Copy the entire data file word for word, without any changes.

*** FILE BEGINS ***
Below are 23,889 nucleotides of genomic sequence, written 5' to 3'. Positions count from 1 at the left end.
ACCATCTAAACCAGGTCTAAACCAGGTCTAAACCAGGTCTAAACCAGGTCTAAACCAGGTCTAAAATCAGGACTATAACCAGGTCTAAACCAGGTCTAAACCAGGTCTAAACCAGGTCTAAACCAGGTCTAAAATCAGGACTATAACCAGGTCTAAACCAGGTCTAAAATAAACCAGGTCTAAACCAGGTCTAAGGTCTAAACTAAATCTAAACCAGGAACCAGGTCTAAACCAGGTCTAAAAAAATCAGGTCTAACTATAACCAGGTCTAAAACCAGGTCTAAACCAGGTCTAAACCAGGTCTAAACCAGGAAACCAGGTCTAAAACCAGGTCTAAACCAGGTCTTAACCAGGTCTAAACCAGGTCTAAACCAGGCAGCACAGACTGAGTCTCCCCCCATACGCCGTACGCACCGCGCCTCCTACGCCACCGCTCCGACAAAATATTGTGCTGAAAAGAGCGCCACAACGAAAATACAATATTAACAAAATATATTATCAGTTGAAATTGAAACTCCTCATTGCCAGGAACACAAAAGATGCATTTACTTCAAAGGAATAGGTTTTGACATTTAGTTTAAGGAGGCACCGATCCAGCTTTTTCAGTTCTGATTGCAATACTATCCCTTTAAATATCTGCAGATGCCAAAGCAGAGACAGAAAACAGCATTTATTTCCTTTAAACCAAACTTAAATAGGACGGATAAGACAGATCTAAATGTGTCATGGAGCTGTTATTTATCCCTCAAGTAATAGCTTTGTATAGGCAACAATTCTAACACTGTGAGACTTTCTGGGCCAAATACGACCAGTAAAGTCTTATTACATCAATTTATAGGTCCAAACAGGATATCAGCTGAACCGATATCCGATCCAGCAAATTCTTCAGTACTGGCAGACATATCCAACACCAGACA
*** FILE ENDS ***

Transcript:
Below are 23,889 nucleotides of genomic sequence, written 5' to 3'. Positions count from 1 at the left end.
ACCATCTAAACCAGGTCTAAACCAGGTCTAAACCAGGTCTAAACCAGGTCTAAACCAGGTCTAAAATCAGGACTATAACCAGGTCTAAACCAGGTCTAAACCAGGTCTAAACCAGGTCTAAACCAGGTCTAAAATCAGGACTATAACCAGGTCTAAACCAGGTCTAAAATAAACCAGGTCTAAACCAGGTCTAAGGTCTAAACTAAATCTAAACCAGGAACCAGGTCTAAACCAGGTCTAAAAAAATCAGGTCTAACTATAACCAGGTCTAAAACCAGGTCTAAACCAGGTCTAAACCAGGTCTAAACCAGGAAACCAGGTCTAAAACCAGGTCTAAACCAGGTCTTAACCAGGTCTAAACCAGGTCTAAACCAGGCAGCACAGACTGAGTCTCCCCCCATACGCCGTACGCACCGCGCCTCCTACGCCACCGCTCCGACAAAATATTGTGCTGAAAAGAGCGCCACAACGAAAATACAATATTAACAAAATATATTATCAGTTGAAATTGAAACTCCTCATTGCCAGGAACACAAAAGATGCATTTACTTCAAAGGAATAGGTTTTGACATTTAGTTTAAGGAGGCACCGATCCAGCTTTTTCAGTTCTGATTGCAATACTATCCCTTTAAATATCTGCAGATGCCAAAGCAGAGACAGAAAACAGCATTTATTTCCTTTAAACCAAACTTAAATAGGACGGATAAGACAGATCTAAATGTGTCATGGAGCTGTTATTTATCCCTCAAGTAATAGCTTTGTATAGGCAACAATTCTAACACTGTGAGACTTTCTGGGCCAAATACGACCAGTAAAGTCTTATTACATCAATTTATAGGTCCAAACAGGATATCAGCTGAACCGATATCCGATCCAGCAAATTCTTCAGTACTGGCAGACATATCCAACACCAGACA